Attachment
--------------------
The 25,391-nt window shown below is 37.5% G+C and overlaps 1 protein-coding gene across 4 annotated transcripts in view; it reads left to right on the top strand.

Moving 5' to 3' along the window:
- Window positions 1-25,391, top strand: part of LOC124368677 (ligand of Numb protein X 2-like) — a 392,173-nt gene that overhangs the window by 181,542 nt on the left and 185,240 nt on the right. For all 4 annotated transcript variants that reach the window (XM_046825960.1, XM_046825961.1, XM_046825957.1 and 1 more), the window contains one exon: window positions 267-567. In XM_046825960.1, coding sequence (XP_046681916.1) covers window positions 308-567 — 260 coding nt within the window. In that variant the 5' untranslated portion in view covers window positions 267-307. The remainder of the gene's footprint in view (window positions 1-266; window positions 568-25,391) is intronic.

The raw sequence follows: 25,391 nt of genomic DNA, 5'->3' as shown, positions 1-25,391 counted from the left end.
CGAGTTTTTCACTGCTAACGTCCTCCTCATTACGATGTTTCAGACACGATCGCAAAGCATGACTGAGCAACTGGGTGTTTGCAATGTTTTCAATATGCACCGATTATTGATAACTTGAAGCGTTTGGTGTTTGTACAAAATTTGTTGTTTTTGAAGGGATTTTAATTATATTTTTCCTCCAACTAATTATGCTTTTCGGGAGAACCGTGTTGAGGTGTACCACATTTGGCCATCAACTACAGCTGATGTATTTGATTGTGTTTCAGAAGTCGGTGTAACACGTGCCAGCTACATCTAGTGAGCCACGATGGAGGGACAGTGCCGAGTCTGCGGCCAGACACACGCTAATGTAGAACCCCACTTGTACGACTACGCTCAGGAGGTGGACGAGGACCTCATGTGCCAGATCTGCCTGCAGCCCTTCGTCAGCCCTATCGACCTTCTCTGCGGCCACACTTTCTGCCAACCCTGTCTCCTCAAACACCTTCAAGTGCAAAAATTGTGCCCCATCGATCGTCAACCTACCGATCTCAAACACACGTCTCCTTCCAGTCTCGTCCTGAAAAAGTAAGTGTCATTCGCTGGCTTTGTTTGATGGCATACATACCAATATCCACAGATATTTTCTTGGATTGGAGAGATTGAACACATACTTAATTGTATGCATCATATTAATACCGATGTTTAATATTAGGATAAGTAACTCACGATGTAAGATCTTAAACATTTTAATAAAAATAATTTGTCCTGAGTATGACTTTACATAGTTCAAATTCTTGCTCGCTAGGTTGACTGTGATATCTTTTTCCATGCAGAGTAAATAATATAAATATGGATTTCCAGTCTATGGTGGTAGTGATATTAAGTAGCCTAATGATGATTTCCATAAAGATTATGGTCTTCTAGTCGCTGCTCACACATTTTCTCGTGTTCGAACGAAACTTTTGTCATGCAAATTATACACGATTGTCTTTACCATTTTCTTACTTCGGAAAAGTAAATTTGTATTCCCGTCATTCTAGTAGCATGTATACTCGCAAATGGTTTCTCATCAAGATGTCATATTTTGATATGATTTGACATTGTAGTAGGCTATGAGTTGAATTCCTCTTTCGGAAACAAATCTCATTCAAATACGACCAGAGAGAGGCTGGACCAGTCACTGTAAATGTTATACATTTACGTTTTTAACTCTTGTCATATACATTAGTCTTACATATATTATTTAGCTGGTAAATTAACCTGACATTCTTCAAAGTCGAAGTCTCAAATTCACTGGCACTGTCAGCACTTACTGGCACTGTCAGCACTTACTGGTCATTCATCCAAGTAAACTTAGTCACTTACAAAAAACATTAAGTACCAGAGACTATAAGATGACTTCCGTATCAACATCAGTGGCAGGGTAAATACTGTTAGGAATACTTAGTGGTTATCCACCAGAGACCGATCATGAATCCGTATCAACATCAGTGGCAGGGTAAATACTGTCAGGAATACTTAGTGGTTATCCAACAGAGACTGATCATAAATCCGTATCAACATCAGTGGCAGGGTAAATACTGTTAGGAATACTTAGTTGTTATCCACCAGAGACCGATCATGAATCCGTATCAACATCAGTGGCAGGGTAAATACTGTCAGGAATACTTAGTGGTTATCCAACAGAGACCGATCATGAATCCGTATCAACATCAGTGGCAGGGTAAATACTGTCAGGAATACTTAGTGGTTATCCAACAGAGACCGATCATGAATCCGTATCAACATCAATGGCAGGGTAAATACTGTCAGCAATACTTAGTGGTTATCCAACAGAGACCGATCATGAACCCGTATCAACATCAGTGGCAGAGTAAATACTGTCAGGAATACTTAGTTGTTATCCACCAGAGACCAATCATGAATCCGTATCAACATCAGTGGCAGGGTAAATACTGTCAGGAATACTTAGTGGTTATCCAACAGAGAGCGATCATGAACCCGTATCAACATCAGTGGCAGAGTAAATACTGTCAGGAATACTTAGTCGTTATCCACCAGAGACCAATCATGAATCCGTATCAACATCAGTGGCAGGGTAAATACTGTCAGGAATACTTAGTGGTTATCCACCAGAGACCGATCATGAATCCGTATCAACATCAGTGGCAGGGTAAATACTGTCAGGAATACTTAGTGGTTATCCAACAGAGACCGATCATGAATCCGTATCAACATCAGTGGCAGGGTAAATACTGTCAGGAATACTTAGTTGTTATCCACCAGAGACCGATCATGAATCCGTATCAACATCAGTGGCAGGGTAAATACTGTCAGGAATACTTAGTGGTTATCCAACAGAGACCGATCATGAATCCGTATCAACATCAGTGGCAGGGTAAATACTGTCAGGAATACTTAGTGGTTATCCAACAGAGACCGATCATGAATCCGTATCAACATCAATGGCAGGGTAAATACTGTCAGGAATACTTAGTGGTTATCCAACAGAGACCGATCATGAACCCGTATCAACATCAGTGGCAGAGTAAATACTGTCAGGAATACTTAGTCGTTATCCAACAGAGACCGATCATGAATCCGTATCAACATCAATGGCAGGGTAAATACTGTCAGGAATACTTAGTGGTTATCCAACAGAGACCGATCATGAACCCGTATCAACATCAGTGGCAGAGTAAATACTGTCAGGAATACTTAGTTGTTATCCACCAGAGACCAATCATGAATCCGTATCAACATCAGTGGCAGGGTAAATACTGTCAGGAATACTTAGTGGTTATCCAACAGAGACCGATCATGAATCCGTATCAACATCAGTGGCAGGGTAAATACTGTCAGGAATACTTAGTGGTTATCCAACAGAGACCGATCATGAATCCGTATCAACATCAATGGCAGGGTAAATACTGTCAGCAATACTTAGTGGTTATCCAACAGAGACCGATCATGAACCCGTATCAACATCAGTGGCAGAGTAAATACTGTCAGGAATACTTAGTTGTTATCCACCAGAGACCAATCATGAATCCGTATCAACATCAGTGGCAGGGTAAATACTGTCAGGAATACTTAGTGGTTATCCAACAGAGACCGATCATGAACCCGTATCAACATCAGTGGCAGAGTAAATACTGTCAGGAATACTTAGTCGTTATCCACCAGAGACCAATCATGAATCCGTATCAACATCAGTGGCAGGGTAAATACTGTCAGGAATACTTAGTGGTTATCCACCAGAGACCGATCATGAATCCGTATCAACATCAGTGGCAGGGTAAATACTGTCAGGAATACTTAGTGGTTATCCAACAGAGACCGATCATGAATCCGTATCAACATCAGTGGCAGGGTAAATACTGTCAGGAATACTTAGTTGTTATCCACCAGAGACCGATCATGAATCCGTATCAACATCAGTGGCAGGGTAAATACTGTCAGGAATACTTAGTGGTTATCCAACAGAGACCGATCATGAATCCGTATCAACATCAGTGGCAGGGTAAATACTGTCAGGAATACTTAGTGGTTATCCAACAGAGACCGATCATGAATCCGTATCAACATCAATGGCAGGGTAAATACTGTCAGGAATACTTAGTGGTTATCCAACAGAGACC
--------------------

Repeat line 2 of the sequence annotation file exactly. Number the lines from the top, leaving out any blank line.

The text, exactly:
Moving 5' to 3' along the window: